Time management is a big concern for a lot of women leaders.
I keep hearing, “There are just not enough hours in the day…” or “Where does my time go?” As you turned the calendar page to a new month, did you wonder this yourself? As we emerge out of the pandemic, we’re suddenly inundated by all the things again.
One of my clients told me recently that she needed better time management and asked if I could help her. She shared that she is managing a new team with three new supervisors who need her help learning the business and she’s spread too thin.
In fact, she’s spread so thin that one of her new direct reports was ready to quit on the spot because he felt like she wasn’t helping him when he needed help. My client, herself, was struggling because she had no time to even think during the day. All of the pressure was building and there seemed to be no relief.
A typical week
I first wanted her to take a look at what her typical week looks like. She listed out what she did from the beginning of her day to the end of it throughout the week. This list helped her see everything on her plate so that she could evaluate it all.
Filling in the days
Then, my client took a piece of paper and drew three columns. In the first column she put a list of all appointments, meetings, or commitments that are “set in stone”, things that take place at a set time and happen daily, weekly or monthly, such as staff meetings, board meetings, one-on-one meetings, etc. In the second column, she put “flexible” tasks or commitments that could be done around her “set in stone” commitments, such as working on the KPIs for next year or having lunch with a friend. In the third column, she put those “occasional” appointments or meetings that didn’t fall into the other two columns.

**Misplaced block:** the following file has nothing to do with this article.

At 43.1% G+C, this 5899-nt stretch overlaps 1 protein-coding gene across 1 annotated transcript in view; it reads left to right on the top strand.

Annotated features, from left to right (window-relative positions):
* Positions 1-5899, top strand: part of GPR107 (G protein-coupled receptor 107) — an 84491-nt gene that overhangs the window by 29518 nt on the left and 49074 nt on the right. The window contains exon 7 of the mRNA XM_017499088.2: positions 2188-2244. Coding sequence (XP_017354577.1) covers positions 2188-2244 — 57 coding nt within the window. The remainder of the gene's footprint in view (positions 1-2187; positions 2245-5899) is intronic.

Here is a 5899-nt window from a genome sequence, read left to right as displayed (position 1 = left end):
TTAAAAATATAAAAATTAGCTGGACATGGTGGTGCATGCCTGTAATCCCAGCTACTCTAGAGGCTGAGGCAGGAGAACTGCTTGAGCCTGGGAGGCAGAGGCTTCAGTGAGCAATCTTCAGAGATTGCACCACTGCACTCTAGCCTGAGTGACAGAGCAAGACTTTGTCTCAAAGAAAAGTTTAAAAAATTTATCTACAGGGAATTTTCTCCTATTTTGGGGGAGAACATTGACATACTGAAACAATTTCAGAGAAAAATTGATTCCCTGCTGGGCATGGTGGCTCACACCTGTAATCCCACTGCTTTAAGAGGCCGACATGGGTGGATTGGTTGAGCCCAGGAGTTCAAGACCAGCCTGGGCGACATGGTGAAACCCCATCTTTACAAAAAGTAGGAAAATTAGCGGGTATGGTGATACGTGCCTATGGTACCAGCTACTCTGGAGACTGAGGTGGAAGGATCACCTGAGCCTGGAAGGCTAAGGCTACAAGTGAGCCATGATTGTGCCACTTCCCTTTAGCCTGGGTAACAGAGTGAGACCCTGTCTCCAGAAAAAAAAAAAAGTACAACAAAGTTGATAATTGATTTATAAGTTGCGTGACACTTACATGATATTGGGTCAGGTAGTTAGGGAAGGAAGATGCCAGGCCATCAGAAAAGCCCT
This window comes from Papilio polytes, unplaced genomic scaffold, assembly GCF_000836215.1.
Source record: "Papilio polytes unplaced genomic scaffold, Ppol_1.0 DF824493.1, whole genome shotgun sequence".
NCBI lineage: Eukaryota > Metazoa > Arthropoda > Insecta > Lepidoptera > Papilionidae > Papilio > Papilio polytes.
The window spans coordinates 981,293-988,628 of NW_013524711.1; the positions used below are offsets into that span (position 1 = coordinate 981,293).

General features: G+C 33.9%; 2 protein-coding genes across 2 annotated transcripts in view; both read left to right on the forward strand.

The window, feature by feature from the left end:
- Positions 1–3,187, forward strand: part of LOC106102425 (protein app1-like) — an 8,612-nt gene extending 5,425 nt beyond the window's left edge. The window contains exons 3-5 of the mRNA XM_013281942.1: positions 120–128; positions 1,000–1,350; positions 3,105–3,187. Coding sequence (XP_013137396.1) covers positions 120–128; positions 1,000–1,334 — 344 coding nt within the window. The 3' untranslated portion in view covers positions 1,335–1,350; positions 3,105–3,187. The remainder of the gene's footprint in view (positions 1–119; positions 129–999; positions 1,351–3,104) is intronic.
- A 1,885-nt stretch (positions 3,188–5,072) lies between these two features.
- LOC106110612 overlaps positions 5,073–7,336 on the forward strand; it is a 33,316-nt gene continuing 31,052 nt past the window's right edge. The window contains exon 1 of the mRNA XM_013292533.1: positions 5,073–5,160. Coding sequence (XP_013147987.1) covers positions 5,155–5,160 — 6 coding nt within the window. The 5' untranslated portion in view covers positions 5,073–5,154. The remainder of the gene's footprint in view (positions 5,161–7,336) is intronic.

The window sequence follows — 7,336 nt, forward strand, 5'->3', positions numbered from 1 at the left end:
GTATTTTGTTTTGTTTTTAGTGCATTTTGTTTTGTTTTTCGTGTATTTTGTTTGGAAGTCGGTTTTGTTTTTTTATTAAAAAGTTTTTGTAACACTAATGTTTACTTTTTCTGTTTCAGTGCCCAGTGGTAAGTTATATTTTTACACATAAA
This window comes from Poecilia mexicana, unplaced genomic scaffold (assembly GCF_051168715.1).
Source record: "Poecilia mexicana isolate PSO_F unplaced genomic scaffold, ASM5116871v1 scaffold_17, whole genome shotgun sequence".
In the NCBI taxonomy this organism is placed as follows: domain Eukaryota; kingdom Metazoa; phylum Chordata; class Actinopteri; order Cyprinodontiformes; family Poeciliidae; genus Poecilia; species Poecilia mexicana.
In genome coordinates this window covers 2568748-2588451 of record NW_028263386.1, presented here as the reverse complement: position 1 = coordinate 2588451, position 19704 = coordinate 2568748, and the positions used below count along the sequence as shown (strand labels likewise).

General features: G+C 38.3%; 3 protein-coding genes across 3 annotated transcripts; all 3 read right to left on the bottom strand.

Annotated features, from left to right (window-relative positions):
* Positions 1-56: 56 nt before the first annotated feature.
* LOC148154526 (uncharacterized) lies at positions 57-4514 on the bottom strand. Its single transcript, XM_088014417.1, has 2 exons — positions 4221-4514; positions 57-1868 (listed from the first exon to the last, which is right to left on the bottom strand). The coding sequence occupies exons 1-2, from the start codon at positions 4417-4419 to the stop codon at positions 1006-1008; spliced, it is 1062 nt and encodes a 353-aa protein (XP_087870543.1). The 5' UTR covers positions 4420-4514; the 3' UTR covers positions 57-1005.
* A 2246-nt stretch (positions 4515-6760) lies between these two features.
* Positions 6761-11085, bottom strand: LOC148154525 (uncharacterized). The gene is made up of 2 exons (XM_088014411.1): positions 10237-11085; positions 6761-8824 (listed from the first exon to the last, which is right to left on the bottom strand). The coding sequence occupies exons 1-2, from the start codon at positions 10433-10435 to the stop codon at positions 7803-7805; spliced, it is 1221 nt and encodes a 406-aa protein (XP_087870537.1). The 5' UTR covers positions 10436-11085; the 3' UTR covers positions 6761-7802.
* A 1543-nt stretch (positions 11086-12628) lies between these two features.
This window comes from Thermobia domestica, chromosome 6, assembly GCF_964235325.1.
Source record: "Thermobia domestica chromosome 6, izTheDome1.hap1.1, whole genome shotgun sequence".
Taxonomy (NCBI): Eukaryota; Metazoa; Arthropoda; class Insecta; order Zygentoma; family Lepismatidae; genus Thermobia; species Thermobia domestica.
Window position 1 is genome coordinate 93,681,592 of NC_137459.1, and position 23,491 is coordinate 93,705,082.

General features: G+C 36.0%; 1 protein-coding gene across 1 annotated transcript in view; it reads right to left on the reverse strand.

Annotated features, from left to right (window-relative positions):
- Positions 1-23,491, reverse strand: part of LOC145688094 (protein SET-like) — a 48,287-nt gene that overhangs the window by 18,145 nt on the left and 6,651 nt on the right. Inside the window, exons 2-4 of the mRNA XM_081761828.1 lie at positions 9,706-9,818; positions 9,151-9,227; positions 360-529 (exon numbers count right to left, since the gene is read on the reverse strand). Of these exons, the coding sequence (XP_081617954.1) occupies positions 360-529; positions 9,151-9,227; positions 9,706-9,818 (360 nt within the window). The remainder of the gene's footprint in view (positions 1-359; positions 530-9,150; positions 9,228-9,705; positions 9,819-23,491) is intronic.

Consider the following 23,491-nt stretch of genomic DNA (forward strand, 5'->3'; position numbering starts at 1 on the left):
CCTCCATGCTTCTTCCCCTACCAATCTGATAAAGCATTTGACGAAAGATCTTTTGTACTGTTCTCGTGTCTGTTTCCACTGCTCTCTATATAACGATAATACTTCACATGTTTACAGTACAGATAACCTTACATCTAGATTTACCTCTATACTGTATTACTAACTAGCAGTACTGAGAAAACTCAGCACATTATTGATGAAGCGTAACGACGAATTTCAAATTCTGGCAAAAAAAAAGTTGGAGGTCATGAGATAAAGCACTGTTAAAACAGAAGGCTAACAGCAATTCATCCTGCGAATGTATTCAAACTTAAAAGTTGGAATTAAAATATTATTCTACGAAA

Then, using a blank sheet of paper for each day, she started by putting the “set in stone” items on the specific day of the week. Next, she added the flexible items. Last, she added the occasional items in around the other things. Her goal was to balance out her days to maximize her time.
Doing too much
I then asked her to consider whether she was doing too much. No matter how well we manage our time, we can still overload our commitments. Time management is not just about structuring our weeks so we can get everything accomplished; it is also about creating a manageable schedule that will give us time for the important things to us. One thing that is very important to my client is 15 minutes during the day to think about what needs to get done. As we coached through this, my client told me that she tried blocking time at the end of the day when the crises seemed to die down, but she always gave up those 15 minutes because she would rather pack up for the day, than use it to think about how to tackle some of the things on her plate. She decided to use the first 15 minutes of the day for this, instead. As a bonus, she would also add in another 15 minutes to actually get one big thing done, because she realized that she felt better when she accomplished something at the start of the day. To give her some time back, she was able to forego weekly one-on-ones with her direct reports for a group meeting, since they were all at the same place in her career and they used a messaging system to communicate with each other throughout the day.
When we ended our coaching session, my client walked away feeling like she could manager her schedule again, instead of her schedule managing her.
Work with me
Being run down and worn-out will not assist you in better time management, in fact it will hinder it. If you need help managing your time right now, click here and schedule a time to talk about how I can help you.